If you follow the stock market, chances are you heard about the blowout quarter Michael Kors (NYSE:CPRI) reported on Feb. 4. Shares skyrocketed over 17.25% on the day of the release and the run higher has continued. However, as many investors focused directly on the results while comparing them to the year before, I was very impressed with an update that many others overlooked.
Affordable luxury at its finest
Michael Kors is a high-growth luxury goods company, with an expanding presence worldwide. Its products include women's and men's apparel and accessories, with the most popular of these beings handbags and watches. These products are available through Michael Kors' company-owned retail stores as well as licensed stores and select department stores such as Macy's.
A glance at the earnings
The third-quarter report was released on Feb. 4 and it soared past analysts expectations.. Here's a breakdown of the report:
|Earnings per share||$1.11||$0.86|
|Revenue||$1.01 billion||$859.94 million|
- Earnings per share increased 73.4%
- Revenue rose 59%
- Global comparable-store sales grew 27.8%
- North American comparable-store sales rose 24%
- Gross profit increased 61.6% to $619.5 million
- Gross margin expanded 100 basis points to 61.2%
What you may have missed
In its report, Michael Kors gave updated guidance for the fourth quarter, but what many may have missed is that the company also updated its guidance for fiscal 2014; this update factored in the results from the first three quarters, which made for an outstanding new set of estimates. The update was missed by many because it just consisted of four sentences in the release, but it is something that investors must see. Here are both sets of updated guidance:
|Metric||4Q '14 Guidance||4Q '13||Growth|
|Revenue||$790 million-$800 million||$597.2 million||32.3%-34%|
|Metric||Fiscal 2014 Guidance||Fiscal 2013||Growth|
|Revenue||$3.18 billion-$3.19 billion||$2.2 billion||44.6%-45%|
The company's previous full-year earnings outlook called for $2.77-$2.81 per share on revenue of $2.9 billion, so this increase was quite substantial. In addition, Michael Kors noted that it expects comparable-store sales to increase 15%-20% in the fourth quarter and 25% overall for the fiscal year. This would be an incredible accomplishment to add on top of an already very impressive year. After what we just saw in the third quarter, I am fully confident that Michael Kors will meet or exceed these expectations, which will allow its shares to continue rallying higher.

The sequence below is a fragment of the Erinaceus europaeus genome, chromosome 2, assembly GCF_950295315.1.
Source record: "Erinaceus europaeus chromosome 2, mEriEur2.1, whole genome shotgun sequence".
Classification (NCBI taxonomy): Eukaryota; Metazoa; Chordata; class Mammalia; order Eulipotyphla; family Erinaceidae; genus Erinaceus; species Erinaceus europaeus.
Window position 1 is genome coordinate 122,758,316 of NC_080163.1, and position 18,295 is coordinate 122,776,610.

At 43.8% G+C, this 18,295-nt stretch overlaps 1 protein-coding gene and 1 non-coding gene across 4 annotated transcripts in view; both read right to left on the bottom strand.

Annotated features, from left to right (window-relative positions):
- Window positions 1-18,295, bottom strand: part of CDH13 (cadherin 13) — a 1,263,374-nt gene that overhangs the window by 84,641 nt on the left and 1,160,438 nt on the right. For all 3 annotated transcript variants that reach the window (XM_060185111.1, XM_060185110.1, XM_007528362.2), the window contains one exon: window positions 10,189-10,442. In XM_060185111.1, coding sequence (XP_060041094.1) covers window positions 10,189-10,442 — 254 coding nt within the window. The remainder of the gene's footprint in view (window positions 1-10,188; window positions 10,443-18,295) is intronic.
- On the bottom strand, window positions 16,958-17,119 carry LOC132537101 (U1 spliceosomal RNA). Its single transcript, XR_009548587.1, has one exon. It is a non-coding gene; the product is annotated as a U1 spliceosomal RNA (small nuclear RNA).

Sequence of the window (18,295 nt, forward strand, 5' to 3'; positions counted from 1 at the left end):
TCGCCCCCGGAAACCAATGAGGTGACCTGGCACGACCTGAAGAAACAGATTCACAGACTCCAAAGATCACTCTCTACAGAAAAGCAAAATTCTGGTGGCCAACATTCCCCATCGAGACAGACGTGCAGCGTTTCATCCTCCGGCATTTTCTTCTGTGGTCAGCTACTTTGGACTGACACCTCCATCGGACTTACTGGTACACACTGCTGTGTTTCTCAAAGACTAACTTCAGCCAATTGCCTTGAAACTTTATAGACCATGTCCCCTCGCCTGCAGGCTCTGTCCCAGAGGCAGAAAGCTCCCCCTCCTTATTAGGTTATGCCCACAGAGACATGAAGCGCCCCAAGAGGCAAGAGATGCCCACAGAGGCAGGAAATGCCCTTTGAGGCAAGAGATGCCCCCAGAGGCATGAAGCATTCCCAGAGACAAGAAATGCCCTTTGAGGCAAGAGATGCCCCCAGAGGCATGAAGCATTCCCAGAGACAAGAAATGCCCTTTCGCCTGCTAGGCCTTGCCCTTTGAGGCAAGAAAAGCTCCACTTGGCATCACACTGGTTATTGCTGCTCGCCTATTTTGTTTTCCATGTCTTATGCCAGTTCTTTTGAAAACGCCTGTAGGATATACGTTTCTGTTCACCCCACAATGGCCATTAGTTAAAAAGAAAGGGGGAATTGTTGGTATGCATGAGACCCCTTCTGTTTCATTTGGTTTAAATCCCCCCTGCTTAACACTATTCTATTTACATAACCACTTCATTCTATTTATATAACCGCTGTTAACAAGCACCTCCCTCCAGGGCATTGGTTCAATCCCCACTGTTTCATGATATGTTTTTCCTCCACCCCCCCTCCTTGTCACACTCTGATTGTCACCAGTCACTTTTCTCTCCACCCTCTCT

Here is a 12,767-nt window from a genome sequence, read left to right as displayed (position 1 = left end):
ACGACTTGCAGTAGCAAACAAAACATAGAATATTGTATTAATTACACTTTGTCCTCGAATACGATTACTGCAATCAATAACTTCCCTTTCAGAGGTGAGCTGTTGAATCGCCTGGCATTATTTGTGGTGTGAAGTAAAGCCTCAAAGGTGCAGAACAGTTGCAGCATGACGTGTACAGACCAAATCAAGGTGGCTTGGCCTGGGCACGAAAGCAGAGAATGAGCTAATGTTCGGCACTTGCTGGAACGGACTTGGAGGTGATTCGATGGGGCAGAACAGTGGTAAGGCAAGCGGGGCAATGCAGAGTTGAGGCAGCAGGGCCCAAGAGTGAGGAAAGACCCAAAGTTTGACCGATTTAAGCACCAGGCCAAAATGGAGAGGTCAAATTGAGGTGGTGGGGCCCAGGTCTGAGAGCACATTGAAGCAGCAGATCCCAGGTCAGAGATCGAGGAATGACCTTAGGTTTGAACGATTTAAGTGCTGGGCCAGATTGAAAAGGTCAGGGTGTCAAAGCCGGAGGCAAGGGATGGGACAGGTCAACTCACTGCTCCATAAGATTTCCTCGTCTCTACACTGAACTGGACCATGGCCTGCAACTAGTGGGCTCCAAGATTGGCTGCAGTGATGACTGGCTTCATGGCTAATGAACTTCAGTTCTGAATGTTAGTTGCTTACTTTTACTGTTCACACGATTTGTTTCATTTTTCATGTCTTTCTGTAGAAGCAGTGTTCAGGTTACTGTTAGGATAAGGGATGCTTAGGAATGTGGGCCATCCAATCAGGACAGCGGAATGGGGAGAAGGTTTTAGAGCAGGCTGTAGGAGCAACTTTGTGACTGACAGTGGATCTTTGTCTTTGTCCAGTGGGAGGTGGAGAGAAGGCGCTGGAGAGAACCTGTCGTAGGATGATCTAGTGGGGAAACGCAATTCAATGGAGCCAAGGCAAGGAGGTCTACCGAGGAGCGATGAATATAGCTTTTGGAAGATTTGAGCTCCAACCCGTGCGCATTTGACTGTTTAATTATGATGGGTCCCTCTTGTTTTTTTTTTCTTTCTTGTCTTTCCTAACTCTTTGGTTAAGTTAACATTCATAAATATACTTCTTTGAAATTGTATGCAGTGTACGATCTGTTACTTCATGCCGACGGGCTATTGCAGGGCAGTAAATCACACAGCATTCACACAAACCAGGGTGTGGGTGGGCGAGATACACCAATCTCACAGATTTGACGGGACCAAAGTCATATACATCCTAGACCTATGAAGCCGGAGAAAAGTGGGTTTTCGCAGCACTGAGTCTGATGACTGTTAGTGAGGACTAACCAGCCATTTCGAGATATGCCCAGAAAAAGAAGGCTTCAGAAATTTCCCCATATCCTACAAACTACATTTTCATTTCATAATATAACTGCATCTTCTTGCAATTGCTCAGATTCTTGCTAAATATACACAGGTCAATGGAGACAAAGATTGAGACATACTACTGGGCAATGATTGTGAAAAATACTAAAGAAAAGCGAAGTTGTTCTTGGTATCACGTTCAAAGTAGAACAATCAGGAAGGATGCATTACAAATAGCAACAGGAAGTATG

Not everyone sees green
As Michael Kors sees nothing but growth and success in its future, Coach (NYSE:TPR), its largest competitor, seems destined for the opposite performance. Coach's last earnings report came on Jan. 22 with earnings per share declining 13.8% and revenue falling 5.3%. It is not expected to get any better the next time out for Coach either, as analysts expect the following in the third quarter:
|Earnings Per Share||$0.62||(26.2%)|
As you can see, Coach's third quarter is expected to contain even sharper year-over-year declines than the second quarter did. Another negative quarter will not help Coach's stock, which has already fallen more than 14.5% year-to-date and underperformed the overall market. In my opinion, Coach's stock should not be touched, regardless of how "inexpensive" it becomes. Instead, investors should go with the new king of the luxury-goods space, Michael Kors.
The Foolish bottom line
Michael Kors has continued to astonish investors with each earnings release since it went public in December of 2011. Its third-quarter report was one for the record books and its guidance going forward is icing on the cake. I believe Michael Kors should be a part of every investor's portfolio, so keep a close eye on the company and consider buying shares right now or on any weakness the market provides.
Joseph Solitro owns shares of Michael Kors Holdings. The Motley Fool recommends Coach and Michael Kors Holdings. The Motley Fool owns shares of Coach. Try any of our Foolish newsletter services free for 30 days. We Fools may not all hold the same opinions, but we all believe that considering a diverse range of insights makes us better investors. The Motley Fool has a disclosure policy.